My first ever exhibition is over and, contrary to my misgivings at the start of the module, it seemed to go very well. The feedback was, in my view at least, excellent but, more importantly, I actually enjoyed it – something that I would have found inconceivable a few months back.
There’s really not much to add to the previous post that described the installation and the early days but one problem did arise. Some of the images, particularly those in the bar area, tended to warp slightly. Most people wouldn’t have noticed but, to my eyes, it was a disaster!
The temporary remedy was quick and simple. I just needed to take the image off the cables and it lie flat on a table for 3 or 4 minutes then put them back – that’s all it took, but it was still annoying as I had to do that two or three times for the affected images. I think that it was caused by the temperature since the affected images were the closest to the heaters.
Obviously, if I’d framed the images behind glass this wouldn’t have happened but I’m still of the opinion that the images, or at least the theme, worked better without these artificial “boundaries”.
On a couple of images I tried putting vertical battens on the back which worked well. The battens were invisible, added a little extra stiffness but were unobtrusive.
In hindsight I think that I should have gone with the 5mm Foamex instead of the 3mm that I originally selected. It would have supplied that little bit of extra rigidity and the extra depth of the blackness on the side view might have enhanced the floating impression but that’s a minor improvement.
I was “in attendance” on most days even if it was only for 30 minutes at a time and found it fascinating to watch people as they moved around the rooms. Sometimes I’d just listen as they talked to other visitors, on other occasions I’d introduce myself and chat about the images and the theme in general. People were universally friendly when I took this approach and were happy to comment or criticise constructively. It was interesting to listen to other peoples’ interpretations of the images, sometimes very different to mine or just surprising.
Back in the days of the Documentary module I wrote an essay about the “Reflexive View”, discussing how a person’s experiences or cultures led them to perceive things differently, whether as a photographer or as a viewer. The different interpretations that I heard would have been excellent examples to use in that essay.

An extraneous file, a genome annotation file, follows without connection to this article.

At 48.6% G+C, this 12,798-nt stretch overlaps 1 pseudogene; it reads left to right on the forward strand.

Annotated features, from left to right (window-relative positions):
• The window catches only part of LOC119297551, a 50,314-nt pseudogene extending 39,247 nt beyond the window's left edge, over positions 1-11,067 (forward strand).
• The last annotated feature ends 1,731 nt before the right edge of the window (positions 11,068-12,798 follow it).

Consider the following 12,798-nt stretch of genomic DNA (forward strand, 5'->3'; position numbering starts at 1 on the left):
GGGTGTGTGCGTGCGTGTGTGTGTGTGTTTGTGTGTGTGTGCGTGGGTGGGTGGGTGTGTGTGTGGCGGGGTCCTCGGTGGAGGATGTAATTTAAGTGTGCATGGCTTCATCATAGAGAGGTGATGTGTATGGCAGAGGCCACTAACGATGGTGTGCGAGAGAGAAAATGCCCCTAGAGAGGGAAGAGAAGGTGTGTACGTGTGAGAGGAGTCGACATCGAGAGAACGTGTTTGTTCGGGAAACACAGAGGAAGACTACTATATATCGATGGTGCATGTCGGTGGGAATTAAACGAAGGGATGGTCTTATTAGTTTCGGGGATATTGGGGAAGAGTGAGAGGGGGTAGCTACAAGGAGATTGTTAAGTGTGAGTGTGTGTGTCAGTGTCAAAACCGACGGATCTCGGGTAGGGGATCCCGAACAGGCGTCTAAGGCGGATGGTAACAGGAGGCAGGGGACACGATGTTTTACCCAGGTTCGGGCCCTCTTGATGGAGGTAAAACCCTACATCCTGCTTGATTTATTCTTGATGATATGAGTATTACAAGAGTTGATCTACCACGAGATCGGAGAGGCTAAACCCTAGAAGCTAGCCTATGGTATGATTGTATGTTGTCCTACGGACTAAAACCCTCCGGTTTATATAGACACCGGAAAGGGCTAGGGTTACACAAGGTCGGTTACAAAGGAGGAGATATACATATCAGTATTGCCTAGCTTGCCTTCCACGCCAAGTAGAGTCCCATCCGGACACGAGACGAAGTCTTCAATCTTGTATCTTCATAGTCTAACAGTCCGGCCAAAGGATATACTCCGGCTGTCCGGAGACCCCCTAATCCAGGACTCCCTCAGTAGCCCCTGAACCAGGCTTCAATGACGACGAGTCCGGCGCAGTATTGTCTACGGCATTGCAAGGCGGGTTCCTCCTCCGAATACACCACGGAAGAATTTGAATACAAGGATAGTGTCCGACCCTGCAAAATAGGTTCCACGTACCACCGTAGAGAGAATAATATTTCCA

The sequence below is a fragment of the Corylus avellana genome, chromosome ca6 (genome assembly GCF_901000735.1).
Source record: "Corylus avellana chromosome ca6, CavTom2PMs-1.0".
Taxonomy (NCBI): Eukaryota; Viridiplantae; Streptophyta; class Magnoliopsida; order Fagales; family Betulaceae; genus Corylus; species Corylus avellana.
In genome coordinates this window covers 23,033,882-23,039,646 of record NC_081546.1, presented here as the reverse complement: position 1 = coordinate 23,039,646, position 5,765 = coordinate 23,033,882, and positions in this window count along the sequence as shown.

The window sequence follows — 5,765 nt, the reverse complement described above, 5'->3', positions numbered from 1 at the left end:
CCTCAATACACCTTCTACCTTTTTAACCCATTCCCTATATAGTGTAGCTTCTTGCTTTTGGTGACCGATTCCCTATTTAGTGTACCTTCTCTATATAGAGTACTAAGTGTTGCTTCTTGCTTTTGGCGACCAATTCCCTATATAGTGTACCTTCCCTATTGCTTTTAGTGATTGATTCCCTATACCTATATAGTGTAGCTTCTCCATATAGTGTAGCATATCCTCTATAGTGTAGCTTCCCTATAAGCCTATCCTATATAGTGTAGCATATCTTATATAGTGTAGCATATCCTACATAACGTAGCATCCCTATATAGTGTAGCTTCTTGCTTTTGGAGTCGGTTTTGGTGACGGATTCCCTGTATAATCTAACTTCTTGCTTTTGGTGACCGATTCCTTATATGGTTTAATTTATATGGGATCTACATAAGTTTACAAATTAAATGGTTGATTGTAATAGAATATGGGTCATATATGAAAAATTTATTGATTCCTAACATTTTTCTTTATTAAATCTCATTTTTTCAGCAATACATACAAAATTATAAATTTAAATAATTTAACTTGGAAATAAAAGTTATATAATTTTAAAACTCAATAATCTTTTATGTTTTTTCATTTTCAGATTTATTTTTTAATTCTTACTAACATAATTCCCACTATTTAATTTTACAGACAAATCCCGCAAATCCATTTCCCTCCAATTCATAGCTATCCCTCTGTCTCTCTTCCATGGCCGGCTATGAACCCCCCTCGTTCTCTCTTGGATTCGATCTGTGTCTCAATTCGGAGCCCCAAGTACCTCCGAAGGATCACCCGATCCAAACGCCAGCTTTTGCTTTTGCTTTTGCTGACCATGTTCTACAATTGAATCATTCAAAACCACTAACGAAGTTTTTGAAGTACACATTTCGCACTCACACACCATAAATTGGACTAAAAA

Due to commercial regulations associated with photography on Crown property I wasn’t allowed to sell my images at the exhibition or, more accurately, I hadn’t applied for permission to do so, mainly because there was a licence fee to be paid and I didn’t want the distraction of commercial licencing during the preparation for the exhibition. Instead, after the exhibition, I simply offered the mounted images to friends who’d visited the exhibition and all of them were snapped up quickly. Some of them have been framed behind glass and I have to admit that they look good in that form. However, they definitely do create a boundary which is totally acceptable for individual images (because the theme has been removed) but I still don’t think that frames would have worked when all of the images were being displayed together. When together the theme was apparent and the images worked well together, frames on all the images would have separated them, creating boundaries between them, instead of being able to view them as a consistent and integrated whole.
In summary, I had a great time, I really (unexpectedly) enjoyed putting on the exhibition and felt that it was well appreciated, both by the Centre and by the visitors. Indeed, the director of the Old Court has already asked me to produce another exhibition due to the success of this one – I don’t think that I can get a much better endorsement.